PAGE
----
FINDING REST IN A RESTLESS WORLD
This past weekend spent in celebration of our Patronal Feast was one which brought many blessings, among the highlights of which were the inspirational words of our beloved Bishop ANTHONY. One of the messages that seemed to resonate deeply with many of us was his encouragement for us to pay attention to getting enough rest in our busy lives. It is providential, therefore, that this week we come to the 24th of Father Thomas Hopko’s 55 Maxims for Christian Living: Do Your Work, Then Forget It. Many of us have no problem with the first part, but struggle to lay our work aside and rest. In this week’s Midweek Reflection, we hear from Sam Williams, the Youth Director from St. Nicholas Greek Orthodox Church of Wyckoff, New Jersey, who reflects on this important topic.
by Sam Williams
Overscheduled, stressed, and tired.
That pretty much describes every person I know. We pride ourselves in our multitasking abilities during the day, but can’t seem to calm our thoughts to get to bed at night. We begin our days tired, we joke about our need for coffee, and find that there aren’t enough hours in the day to finish what just has to get done. If we’re not staying super busy, we think we’re being lazy. And what’s just one more obligation? I can handle that, no problem!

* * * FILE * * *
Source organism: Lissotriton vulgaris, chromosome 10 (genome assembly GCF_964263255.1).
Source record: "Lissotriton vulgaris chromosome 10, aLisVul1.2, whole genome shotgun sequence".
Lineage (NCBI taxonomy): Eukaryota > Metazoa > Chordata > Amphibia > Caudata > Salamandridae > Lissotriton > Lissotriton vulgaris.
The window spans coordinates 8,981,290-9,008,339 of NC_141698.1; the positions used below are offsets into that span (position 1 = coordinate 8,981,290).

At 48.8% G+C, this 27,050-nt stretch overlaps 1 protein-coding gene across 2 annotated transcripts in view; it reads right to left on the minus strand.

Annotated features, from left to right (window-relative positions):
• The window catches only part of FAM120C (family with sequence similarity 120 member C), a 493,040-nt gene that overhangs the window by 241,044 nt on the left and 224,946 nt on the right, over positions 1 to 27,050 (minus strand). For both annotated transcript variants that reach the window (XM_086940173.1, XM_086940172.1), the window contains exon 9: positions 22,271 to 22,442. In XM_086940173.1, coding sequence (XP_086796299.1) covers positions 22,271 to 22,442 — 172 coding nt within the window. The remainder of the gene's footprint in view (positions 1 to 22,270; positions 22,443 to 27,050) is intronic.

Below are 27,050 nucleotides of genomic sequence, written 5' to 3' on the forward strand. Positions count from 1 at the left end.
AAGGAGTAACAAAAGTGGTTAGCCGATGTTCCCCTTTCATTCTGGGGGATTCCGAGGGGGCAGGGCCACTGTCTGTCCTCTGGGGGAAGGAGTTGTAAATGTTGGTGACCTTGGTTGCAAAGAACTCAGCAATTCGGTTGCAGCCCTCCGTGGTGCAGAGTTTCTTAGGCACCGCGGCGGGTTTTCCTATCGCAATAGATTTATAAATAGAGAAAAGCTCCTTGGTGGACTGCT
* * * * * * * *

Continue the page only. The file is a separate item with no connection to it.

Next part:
And then we burn out and realize we aren’t the Energizer Bunny.
If we’re always running, eventually we’re going to hit empty. We have to learn how to refuel if we’re going to do anything to the best of our potential. We need to learn how to rest.
“Come to me, all who labor and are heavy laden, and I will give you rest. Take my yoke upon you, and learn from me, for I am gentle and lowly in heart, and you will find rest for your souls. For my yoke is easy, and my burden is light.” (Matthew 11:28-30)
This passage encourages me when I feel overwhelmed. But how can we put these words to good use in our lives? How can we find rest in this restless world of ours?
Come to Christ
The first thing that Jesus tells us is that we should come to Him. It’s such a simple command, “come!” yet so hard for us to actually do. Though we are tired of being tired, we’re also stubborn. We are so used to handling everything, we don’t know how to do any less.
The good news is that we don’t have to handle it all, alone. We don’t have to bear all of our worries and busyness, alone. Christ tells us that we can unburden ourselves onto Him. But how?